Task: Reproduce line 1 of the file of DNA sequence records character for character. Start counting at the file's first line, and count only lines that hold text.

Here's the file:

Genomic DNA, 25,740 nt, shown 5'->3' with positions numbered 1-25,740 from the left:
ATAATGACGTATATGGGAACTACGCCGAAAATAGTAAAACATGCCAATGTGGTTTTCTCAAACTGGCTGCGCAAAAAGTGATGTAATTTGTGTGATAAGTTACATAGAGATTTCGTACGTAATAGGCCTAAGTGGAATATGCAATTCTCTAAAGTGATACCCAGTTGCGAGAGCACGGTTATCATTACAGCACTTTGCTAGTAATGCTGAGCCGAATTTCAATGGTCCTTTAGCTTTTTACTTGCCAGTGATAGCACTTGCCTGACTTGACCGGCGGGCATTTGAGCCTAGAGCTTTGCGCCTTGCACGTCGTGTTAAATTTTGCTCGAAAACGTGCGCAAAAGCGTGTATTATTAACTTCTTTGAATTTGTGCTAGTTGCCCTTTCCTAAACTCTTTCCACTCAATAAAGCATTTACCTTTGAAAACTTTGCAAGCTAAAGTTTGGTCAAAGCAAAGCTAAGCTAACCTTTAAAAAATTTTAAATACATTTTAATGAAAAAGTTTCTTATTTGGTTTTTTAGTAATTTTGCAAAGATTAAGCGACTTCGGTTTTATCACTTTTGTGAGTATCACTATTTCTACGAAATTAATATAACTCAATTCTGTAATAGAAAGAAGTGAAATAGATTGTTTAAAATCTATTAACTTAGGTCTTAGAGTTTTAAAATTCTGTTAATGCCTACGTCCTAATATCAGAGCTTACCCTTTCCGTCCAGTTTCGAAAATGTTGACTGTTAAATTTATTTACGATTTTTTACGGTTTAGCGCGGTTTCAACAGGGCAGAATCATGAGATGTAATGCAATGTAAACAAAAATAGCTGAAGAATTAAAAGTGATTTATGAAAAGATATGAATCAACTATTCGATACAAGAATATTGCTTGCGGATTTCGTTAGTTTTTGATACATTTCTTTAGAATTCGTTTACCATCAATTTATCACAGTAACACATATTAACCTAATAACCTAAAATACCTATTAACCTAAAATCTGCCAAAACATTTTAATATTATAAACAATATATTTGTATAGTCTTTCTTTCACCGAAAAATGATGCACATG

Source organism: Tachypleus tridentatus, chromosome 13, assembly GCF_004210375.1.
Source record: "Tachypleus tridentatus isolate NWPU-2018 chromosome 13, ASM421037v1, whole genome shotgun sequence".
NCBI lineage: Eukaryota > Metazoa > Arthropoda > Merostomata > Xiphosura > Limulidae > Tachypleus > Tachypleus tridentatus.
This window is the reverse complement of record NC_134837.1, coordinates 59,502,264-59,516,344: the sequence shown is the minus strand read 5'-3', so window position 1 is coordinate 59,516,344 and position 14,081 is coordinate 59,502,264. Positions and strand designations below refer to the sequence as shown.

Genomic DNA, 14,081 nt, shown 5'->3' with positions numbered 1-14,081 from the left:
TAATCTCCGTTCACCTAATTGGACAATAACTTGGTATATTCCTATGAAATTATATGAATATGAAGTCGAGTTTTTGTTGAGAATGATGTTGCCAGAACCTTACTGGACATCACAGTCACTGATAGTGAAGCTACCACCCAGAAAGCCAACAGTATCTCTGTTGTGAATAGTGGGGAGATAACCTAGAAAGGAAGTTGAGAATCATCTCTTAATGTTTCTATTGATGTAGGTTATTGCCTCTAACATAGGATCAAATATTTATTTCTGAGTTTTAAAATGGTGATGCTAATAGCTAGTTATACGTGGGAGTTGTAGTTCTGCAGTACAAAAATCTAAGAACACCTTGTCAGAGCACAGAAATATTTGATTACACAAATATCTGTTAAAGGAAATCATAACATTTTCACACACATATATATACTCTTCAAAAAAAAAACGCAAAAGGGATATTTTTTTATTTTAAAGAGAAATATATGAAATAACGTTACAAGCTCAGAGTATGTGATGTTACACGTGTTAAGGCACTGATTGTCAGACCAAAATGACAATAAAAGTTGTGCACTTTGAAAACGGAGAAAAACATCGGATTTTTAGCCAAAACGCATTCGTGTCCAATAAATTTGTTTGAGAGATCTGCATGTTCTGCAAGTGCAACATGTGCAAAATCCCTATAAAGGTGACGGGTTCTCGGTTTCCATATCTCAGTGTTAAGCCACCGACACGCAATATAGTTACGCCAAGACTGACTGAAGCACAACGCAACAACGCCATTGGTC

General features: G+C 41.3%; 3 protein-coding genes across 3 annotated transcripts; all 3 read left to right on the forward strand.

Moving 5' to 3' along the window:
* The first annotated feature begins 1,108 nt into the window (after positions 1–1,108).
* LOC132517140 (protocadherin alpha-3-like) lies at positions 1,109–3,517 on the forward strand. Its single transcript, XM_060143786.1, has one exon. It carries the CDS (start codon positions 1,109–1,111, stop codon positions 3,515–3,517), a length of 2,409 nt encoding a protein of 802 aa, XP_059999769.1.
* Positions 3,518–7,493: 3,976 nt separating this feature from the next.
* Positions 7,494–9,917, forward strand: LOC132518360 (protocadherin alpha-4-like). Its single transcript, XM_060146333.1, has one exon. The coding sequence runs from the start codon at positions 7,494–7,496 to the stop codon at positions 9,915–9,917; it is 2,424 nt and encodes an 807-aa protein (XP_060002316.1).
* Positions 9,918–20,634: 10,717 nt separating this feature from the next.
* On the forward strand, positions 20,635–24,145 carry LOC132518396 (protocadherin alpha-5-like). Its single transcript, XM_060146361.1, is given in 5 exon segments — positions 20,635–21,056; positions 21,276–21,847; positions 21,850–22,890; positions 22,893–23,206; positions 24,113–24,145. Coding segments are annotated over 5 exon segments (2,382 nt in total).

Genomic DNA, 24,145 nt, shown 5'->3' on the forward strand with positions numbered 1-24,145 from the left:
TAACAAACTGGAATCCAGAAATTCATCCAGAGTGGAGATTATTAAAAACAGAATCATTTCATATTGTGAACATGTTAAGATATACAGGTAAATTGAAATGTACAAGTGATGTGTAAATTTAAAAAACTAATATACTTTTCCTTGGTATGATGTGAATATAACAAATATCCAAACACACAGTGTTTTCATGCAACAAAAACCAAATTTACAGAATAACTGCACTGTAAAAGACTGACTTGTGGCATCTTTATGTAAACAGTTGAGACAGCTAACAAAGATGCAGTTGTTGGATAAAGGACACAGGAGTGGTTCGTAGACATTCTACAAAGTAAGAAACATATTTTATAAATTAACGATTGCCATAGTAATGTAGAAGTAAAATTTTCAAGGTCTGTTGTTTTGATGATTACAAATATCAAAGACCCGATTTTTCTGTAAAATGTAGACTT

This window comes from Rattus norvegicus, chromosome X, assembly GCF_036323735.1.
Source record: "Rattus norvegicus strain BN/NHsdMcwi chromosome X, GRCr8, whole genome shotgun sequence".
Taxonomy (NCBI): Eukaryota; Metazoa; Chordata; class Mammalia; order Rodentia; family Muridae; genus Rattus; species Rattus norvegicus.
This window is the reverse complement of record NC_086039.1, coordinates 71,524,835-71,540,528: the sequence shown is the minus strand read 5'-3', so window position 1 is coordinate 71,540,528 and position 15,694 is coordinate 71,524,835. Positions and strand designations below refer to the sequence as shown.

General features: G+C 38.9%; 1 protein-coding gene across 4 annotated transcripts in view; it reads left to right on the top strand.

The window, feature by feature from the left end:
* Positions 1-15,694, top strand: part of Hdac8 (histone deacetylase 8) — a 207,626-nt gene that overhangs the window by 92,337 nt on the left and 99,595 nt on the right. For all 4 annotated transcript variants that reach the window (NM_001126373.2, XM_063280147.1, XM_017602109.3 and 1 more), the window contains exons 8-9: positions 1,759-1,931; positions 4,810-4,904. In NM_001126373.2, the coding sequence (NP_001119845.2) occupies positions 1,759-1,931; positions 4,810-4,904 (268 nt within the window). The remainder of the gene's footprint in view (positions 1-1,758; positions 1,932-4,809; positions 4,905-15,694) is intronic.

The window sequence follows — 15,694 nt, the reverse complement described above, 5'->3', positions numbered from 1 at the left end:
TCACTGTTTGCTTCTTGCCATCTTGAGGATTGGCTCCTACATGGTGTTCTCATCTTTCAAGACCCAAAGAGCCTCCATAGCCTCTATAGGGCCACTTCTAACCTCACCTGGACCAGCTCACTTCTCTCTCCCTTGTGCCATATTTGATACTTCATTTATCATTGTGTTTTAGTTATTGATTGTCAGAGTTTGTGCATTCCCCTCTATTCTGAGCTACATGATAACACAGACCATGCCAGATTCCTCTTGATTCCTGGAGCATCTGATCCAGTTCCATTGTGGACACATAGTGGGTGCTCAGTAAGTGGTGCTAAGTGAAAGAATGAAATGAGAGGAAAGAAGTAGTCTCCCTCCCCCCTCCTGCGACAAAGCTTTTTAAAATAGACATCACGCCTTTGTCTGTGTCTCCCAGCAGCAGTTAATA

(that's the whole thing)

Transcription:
Genomic DNA, 25,740 nt, shown 5'->3' with positions numbered 1-25,740 from the left: